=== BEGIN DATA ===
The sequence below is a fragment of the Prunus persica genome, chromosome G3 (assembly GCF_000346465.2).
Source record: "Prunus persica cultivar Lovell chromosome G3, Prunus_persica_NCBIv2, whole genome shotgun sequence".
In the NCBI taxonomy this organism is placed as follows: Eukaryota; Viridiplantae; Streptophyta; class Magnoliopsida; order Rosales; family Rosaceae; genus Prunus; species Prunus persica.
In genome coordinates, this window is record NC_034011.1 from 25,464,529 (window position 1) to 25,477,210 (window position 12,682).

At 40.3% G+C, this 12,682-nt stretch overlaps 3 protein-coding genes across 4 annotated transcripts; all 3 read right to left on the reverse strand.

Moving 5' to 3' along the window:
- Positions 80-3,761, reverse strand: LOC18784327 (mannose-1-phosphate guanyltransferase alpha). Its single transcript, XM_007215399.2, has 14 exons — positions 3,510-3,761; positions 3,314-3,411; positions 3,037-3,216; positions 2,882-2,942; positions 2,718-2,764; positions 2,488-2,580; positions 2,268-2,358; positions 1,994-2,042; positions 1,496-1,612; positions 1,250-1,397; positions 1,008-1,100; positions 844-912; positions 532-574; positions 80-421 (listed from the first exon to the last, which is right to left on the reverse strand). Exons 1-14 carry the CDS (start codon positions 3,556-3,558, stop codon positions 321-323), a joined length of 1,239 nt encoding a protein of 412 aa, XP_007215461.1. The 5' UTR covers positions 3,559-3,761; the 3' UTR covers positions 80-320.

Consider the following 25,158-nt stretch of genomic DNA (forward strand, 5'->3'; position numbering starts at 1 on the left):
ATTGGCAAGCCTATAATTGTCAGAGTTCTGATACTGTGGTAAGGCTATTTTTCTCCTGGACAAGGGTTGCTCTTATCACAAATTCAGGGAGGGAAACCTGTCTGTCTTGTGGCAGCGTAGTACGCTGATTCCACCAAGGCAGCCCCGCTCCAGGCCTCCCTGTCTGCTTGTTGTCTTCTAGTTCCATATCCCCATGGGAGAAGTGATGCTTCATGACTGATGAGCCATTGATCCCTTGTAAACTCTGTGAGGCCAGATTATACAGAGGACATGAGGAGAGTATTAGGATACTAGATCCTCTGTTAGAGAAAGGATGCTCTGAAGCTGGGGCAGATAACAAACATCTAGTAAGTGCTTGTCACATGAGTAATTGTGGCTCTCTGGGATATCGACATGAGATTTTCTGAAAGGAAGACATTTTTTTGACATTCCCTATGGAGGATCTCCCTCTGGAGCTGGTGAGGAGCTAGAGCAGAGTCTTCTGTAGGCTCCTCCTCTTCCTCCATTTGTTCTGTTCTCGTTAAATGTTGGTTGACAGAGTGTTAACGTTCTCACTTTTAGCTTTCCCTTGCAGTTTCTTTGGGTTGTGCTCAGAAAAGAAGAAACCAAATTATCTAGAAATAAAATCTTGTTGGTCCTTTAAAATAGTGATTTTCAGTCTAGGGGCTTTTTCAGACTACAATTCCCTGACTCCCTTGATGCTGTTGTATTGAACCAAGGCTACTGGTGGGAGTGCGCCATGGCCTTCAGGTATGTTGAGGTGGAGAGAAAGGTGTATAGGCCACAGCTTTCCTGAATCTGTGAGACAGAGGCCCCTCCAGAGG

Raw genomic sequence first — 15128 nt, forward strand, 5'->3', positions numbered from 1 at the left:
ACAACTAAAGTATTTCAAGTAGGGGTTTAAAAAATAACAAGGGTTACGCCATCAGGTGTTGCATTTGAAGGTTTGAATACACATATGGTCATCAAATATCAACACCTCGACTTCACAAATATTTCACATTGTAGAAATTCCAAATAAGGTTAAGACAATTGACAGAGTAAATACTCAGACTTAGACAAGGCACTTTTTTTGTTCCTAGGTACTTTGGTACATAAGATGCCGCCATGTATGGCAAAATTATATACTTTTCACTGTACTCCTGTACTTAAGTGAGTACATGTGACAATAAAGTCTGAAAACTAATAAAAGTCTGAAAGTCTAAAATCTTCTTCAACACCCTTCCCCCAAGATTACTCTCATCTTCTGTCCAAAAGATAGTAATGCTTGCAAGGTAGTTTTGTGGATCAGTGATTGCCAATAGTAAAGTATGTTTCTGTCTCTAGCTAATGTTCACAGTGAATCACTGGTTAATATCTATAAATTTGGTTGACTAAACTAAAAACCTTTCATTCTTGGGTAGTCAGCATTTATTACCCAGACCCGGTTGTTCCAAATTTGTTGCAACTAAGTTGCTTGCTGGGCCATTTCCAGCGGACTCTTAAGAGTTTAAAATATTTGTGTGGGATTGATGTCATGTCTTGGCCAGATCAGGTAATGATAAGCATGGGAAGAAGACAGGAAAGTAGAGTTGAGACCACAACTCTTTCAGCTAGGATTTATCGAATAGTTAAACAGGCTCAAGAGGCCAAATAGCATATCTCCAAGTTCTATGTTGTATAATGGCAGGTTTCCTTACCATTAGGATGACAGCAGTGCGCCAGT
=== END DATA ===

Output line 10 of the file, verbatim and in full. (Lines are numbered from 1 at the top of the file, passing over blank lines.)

Raw genomic sequence first — 15128 nt, forward strand, 5'->3', positions numbered from 1 at the left: